Old Music Meets New in YouTube Show Hosted by Johnny Angel and Byron Nash

The Pittsburgh-based series is called Bridging the Gap, and it aims to do exactly that.


In Johnny Angel’s Ginchy Stuff, there’s a meeting of the minds.

Surrounded on all sides by signed music memorabilia, records, radios, books and more, Jack Hunt — known in Pittsburgh and beyond as the titular frontman of Johnny Angel and the Halos — sits on a stage with Byron Nash. Hunt, 70, and Nash, 49, are the two halves of Bridging the Gap, a new YouTube series featuring banter, commentary and jam sessions with members of the Pittsburgh music scene from then to now.

The goal, Hunt says, is to talk about music and how old meets new with a wide range of Pittsburgh-based guests from various generations and musical genres.

“Instead of having all the old-timers, there will be someone from my era, someone from Byron’s era and in between, so we can show different perspectives on Pittsburgh’s music scene,” he says. 

Hunt has been a staple of the local scene for more than 50 years, and his career is well-preserved in his Ginchy Stuff museum and store in Chateau’s Casey Industrial Park. The shop, just a stone’s throw from Downtown, has been there for about six years and serves as the recording studio for Bridging the Gap; both hosts hope the show will help make folks aware that it’s there.

“I want this to carry on when I’m gone,” Hunt says. 

Jimmie Ross, of longtime local favorites the Jaggerz, says the collection is so impressive that it boasts memorabilia of his own band that even he doesn’t have. 

“This place is like a jewel. It’s a jewel in the sand or something, you know what I mean?” says Ross, who had just finished recording his episode of the show with Hunt and Nash. “It’s unbelievable.” 

Nash’s musical legacy is equally storied; he has spent years gigging with acts like Busta Rhymes, 50 Cent and more, and as an active musician, he has his finger on the pulse of all things current. But nevertheless, he says he appreciates those who came before him, and views the YouTube show as a way of both carrying on a storytelling tradition and preserving the legacies of the older greats.

“We can talk about music, we can talk about experience, things like that,” he says. “From my perspective, it’s really important for [Hunt’s] legacy to be known.”

The pair met in 2019 after a fundraiser at the Roxian Theater in McKees Rocks. Nash had been invited to appear on YaJagoff, a podcast co-hosted by John Chamberlin and Rachael Renneback, Hunt’s daughter. 



The idea for the YouTube show stemmed from their mutual appreciation of the city’s rich musical history — and more importantly, the people that comprise that history.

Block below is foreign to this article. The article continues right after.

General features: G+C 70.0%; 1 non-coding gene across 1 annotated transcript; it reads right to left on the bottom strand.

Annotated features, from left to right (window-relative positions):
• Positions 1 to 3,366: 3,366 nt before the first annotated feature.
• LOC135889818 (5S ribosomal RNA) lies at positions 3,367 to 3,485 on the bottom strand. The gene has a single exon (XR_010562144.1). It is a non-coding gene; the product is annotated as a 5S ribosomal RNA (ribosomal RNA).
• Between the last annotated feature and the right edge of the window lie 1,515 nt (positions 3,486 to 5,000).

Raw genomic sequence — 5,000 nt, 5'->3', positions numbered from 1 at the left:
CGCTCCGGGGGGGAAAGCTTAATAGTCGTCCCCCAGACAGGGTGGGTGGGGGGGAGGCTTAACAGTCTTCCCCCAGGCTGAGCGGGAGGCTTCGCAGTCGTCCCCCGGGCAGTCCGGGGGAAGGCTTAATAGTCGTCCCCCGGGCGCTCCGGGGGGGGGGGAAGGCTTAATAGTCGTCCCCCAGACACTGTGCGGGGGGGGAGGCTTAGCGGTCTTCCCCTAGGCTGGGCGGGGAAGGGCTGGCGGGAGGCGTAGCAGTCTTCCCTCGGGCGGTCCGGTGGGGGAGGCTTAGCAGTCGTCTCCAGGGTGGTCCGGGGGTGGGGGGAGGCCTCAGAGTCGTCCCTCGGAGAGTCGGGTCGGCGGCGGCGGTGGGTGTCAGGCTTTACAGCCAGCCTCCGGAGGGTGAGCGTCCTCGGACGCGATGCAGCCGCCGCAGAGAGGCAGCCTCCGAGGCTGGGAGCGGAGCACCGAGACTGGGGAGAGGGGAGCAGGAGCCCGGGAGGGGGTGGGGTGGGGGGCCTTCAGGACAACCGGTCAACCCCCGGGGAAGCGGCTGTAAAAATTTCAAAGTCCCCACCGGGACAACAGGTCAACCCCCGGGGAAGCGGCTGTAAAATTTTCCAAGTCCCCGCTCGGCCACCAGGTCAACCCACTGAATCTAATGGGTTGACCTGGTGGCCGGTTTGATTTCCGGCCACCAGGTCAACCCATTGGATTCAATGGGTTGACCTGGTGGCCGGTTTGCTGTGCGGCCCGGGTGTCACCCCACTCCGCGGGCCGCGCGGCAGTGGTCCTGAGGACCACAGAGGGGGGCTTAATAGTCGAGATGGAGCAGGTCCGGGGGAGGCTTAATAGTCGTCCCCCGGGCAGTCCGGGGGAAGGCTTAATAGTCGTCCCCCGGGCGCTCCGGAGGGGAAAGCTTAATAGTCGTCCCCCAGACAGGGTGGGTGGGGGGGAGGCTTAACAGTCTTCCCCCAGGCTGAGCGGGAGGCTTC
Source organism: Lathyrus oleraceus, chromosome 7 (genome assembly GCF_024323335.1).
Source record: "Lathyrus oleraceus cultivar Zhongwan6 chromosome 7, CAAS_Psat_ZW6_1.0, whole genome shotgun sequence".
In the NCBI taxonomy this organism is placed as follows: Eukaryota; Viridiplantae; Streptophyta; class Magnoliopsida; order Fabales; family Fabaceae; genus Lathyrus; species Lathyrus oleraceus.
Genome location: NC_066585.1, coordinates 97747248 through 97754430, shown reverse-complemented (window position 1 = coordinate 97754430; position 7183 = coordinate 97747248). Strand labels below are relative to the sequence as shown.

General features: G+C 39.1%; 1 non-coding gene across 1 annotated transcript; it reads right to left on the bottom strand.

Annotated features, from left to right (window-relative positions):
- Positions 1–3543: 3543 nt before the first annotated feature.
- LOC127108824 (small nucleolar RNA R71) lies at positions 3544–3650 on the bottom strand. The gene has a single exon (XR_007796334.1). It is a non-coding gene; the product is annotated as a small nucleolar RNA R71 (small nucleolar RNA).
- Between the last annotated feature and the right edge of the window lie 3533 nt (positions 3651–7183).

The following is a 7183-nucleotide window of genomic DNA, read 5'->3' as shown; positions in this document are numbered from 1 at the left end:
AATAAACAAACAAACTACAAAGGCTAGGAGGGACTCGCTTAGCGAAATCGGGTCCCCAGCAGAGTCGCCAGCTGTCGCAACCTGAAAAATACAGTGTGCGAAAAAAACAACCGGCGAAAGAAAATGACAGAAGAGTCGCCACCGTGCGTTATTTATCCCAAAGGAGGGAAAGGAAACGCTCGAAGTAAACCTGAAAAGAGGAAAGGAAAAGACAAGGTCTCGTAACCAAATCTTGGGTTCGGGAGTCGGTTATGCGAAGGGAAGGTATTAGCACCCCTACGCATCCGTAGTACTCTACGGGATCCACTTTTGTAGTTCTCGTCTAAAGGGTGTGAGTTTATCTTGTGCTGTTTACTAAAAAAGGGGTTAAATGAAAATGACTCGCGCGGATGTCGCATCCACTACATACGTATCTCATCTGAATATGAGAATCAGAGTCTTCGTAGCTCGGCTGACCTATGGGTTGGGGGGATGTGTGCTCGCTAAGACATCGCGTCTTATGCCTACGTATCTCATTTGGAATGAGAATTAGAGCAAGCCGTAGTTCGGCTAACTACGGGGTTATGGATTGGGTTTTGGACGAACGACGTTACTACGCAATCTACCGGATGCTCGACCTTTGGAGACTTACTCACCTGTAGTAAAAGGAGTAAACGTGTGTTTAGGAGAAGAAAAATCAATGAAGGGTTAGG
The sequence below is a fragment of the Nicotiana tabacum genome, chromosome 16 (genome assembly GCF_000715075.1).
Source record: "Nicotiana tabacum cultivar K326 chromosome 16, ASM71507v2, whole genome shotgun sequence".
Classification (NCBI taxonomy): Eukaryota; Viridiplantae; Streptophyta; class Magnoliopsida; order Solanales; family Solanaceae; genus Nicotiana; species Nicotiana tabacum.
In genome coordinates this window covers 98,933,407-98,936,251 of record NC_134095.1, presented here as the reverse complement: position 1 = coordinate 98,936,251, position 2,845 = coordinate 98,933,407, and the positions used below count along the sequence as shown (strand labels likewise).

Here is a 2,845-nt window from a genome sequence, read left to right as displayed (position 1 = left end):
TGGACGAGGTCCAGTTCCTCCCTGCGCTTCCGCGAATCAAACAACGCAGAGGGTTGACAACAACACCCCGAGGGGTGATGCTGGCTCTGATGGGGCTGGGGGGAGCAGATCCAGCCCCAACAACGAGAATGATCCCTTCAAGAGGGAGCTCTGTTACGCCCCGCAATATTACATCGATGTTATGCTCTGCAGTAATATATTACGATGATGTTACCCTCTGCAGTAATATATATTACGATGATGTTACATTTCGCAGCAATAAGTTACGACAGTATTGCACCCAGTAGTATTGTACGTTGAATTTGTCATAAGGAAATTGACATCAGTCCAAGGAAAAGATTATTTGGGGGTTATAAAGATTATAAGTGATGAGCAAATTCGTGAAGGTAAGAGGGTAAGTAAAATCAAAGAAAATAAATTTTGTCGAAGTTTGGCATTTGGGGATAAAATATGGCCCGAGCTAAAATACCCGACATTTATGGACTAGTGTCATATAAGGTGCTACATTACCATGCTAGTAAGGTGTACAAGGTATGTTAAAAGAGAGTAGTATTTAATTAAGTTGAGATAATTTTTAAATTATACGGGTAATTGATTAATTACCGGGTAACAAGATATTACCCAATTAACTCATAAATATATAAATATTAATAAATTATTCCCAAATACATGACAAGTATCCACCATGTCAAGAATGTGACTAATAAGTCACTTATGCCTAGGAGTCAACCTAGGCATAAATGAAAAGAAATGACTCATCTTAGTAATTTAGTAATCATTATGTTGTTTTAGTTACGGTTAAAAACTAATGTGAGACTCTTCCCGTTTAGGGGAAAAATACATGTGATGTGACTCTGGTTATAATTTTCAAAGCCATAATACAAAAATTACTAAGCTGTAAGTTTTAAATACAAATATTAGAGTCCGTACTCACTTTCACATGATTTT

So far, they’ve recorded nine episodes with a range of Pittsburgh-based musicians: Mark Ferrari, Pete Hewlett, Jacquea Mae, Stephanie Wellons, Chuck Blasko, Jacian Blaze, Miss Freddye, Clinton Clegg and, of course, Jimmie Ross. Ross became a household name as part of the Jaggerz, the band that got a taste of fame with the 1970 hit “The Rapper.” He later went on to become a member of The Skyliners and, after that, Cooper & Ross.

The first episode released on March 8 on the YouTube channels Byron Nash and YaJagoff. After that, new episodes will air bi-weekly until November, when there will be a short break before a holiday show finale. 

Each show will have three segments. The opening segment, Hunt says, involves the hosts chatting about different flavors of music and naming a record of the week. The second segment involves talking to that week’s guest, and the third — what Hunt calls “the fun part” — is an unrehearsed jam session with Hunt, Nash and their guest. 

“We just do a little jam, and I think that just kind of brings it all together and shows that you don’t have to be from the same era, the same genre, or the same age to be able to connect,” Nash says.

Nash adds that he hopes the show will inspire and uplift all generations of musicians, from seasoned pros like Hunt and his friends to new up-and-coming acts who might not have found their footing in the scene just yet. It’s a sentiment echoed by Ross.

“[The goal is] to get the word out, just like Jack said,” says Ross. “I’m sure a lot of young musicians are going to listen to this, and you can do it, man, you just have to get out there and do it. Stick with it. That’s the whole thing.”

Hunt hopes the show will provide its viewers with some much-needed respite in an era that seems increasingly gloomy.

“I think people are tired of the world’s problems right now. They’re looking for an escape, which is why some of us even got into music in the first place. [This show] gives them something else to talk about instead of the ugliness that’s going on out there,” he says. “That’s what music is — music is to take your mind away from the ugliness.”

Categories: The 412